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FTCR's IRS Complaint Letter re. Governor Schwarzenegger's "California Recovery Team"

May 25, 2004

Mr. Steven T. Miller, Director
Exempt Organizations Division
Internal Revenue Service
1111 Constitution Ave., N.W.
Washington, D.C. 20224

Re: The California Recovery Team, EIN# 20-0428735

Dear Mr. Miller:

We are writing to express concern that The California Recovery Team ("CRT"), a California nonprofit public benefit corporation founded by Governor Arnold Schwarzenegger, is functioning primarily as a political organization rather than a social welfare entity in violation of its tax-exempt status under Section 501(c)(4) of the Internal Revenue Code. CRT's activities and representations demonstrate that the organization exists primarily to advance Governor Schwarzenegger's political career as an elected official and that it has adopted Section 501(c)(4) tax-exempt status solely to avoid tax and disclosure requirements that would be required of a Section 527 political organization. We respectfully request that the Internal Revenue Service investigate this matter.

An organization may be exempt from federal income tax under Section 501(c)(4) of the Internal Revenue Code if it is operated exclusively for the promotion of social welfare. An organization is considered operated exclusively for the promotion of social welfare only if it is primarily engaged in promoting the common good and general welfare of the people of a community.[1] The promotion of social welfare, however, does not include partisan political activity, because such activity promotes the interests of one political faction rather than the common good of the community as a whole.[2] If CRT primarily benefits a partisan political party and select individuals, it is precluded from qualifying as tax-exempt under Section 501(c)(4).

In American Campaign Academy, the Tax Court held that an organization, a campaign school, conducted its educational activities with the partisan objective of benefiting the interests of the Republican party, thereby resulting in impermissible private benefit.[3] The entity's partisan objective was evidenced by, among other things, the composition of the organization's board of directors, the failure to counterbalance the Republican focus of its curriculum, and the incorporation by the General Counsel of the National Republican Congressional Committee, an unincorporated association comprised of Republicans.[4]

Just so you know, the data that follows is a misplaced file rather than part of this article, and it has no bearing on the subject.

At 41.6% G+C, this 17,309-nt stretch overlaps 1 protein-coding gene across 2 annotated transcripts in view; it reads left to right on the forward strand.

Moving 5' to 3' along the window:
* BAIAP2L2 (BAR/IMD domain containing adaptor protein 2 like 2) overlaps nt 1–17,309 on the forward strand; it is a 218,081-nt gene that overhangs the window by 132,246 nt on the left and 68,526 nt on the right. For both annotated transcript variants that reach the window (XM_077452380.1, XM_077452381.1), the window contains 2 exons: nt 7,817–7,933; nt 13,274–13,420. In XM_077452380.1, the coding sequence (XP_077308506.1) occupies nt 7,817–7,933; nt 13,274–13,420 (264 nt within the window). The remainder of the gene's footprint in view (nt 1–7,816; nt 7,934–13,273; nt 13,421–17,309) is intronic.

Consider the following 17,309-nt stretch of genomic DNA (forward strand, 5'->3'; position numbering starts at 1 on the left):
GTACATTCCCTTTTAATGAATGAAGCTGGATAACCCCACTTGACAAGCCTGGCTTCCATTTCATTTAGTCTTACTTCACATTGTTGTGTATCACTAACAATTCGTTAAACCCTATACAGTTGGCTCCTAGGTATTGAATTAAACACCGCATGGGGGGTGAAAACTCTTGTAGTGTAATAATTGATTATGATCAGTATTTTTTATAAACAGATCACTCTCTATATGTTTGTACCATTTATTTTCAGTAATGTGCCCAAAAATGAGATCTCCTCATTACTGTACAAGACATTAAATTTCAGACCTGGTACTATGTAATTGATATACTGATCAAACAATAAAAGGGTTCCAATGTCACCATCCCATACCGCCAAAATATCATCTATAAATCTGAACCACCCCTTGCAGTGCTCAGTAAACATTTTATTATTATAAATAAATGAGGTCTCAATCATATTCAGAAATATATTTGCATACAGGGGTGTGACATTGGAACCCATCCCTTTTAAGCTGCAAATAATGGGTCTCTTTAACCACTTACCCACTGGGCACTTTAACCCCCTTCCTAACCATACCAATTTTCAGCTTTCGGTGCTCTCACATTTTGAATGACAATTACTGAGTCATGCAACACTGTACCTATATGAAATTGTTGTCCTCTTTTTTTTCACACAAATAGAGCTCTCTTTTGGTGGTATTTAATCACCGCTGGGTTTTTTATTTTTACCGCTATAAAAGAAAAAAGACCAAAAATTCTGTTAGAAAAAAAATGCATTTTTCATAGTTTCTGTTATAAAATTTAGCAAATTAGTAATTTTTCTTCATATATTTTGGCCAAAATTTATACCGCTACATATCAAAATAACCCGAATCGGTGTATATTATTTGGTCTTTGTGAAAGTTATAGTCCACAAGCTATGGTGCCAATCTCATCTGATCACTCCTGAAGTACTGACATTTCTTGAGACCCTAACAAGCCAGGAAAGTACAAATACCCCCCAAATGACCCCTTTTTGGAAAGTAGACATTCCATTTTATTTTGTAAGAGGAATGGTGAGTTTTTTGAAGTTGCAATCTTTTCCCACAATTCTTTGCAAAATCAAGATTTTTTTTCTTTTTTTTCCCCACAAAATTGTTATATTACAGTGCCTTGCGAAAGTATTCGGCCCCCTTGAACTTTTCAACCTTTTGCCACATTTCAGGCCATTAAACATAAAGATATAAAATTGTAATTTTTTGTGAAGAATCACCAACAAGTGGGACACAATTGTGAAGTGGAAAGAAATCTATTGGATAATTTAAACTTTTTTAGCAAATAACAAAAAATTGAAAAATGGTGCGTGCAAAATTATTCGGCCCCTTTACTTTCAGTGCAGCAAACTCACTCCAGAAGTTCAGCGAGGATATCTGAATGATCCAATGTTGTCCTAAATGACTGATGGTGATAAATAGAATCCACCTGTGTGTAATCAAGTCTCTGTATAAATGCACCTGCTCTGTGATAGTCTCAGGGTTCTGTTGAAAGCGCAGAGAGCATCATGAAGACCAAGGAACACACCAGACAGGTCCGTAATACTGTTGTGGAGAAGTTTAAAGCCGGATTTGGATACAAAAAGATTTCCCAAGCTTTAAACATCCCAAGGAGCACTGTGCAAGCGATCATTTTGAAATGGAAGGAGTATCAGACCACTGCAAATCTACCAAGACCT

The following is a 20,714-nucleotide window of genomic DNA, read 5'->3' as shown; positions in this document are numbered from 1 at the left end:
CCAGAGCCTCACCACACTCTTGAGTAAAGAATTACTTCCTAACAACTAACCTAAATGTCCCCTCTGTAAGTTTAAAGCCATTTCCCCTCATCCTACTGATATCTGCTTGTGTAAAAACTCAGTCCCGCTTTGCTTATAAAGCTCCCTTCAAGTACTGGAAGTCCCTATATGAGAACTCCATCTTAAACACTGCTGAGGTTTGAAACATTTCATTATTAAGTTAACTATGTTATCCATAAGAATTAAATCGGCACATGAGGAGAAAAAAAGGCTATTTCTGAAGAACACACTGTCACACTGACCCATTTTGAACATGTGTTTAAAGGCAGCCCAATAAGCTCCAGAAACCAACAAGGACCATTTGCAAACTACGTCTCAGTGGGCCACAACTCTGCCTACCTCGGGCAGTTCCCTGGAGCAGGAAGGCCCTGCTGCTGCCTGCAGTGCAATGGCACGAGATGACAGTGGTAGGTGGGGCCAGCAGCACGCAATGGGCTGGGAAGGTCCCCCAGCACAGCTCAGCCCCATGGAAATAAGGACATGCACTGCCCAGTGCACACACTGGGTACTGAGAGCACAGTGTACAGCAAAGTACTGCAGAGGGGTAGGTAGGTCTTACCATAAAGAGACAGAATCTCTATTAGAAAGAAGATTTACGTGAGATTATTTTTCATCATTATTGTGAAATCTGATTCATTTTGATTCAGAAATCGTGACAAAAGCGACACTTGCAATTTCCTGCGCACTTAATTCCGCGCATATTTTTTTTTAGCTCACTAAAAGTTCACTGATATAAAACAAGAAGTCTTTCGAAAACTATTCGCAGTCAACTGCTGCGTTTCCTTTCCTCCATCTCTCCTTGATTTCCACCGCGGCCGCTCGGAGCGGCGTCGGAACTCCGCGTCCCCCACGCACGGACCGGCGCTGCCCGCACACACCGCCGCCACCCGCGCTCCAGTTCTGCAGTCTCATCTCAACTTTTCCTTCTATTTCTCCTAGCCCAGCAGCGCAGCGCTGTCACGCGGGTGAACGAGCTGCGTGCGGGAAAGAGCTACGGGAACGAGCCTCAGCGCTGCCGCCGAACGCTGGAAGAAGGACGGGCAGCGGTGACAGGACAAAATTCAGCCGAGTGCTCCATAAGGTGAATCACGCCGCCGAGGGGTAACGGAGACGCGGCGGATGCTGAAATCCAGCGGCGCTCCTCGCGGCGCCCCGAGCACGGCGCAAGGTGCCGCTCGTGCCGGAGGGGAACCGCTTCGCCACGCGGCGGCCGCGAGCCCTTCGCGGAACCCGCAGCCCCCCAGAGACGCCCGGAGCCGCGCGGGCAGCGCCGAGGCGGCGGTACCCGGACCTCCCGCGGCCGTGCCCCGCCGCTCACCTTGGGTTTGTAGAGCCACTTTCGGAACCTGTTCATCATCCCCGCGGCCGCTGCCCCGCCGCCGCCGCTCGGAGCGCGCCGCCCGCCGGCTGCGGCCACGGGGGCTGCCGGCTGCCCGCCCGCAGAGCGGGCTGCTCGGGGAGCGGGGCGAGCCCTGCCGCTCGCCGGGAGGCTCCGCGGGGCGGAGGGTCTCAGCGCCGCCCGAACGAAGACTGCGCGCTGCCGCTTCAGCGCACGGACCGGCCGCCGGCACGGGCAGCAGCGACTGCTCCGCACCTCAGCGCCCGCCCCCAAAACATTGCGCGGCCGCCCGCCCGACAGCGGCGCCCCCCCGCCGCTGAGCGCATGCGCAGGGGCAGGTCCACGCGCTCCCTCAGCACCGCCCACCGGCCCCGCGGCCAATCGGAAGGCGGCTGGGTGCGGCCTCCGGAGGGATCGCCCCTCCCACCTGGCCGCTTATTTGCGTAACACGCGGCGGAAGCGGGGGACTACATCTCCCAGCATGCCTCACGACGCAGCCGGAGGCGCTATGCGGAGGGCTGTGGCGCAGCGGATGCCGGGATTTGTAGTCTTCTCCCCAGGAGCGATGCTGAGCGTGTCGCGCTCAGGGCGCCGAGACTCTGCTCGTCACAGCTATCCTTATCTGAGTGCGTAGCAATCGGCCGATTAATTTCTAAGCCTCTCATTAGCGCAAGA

The same private benefit activity that prevented the organization in American Campaign Academy from qualifying as tax-exempt under Section 501(c)(3) also cannot be regarded as activity that promotes social welfare under Section 501(c)(4).[5] In denying Section 501(c)(4) tax-exempt status to an organization called Empower America, the IRS determined that the organization's activities were "designed to promote the electoral interests of the Republican Party and politicians affiliated with the Republican Party."[6] The IRS found that the organization was biased toward a political party and served politicians' private benefit, because the organization's activities "generate[d] public support and enthusiasm for [the Republican party's] policies and positions… In turn, the public support and enthusiasm could enhance the election or reelection prospects of Republican party politicians (i.e., their political careers) and, thereby, the fortunes of the Republican party."[7] Although this ruling with respect to Empower America is not binding precedent, the analysis in the letter is strikingly applicable to CRT.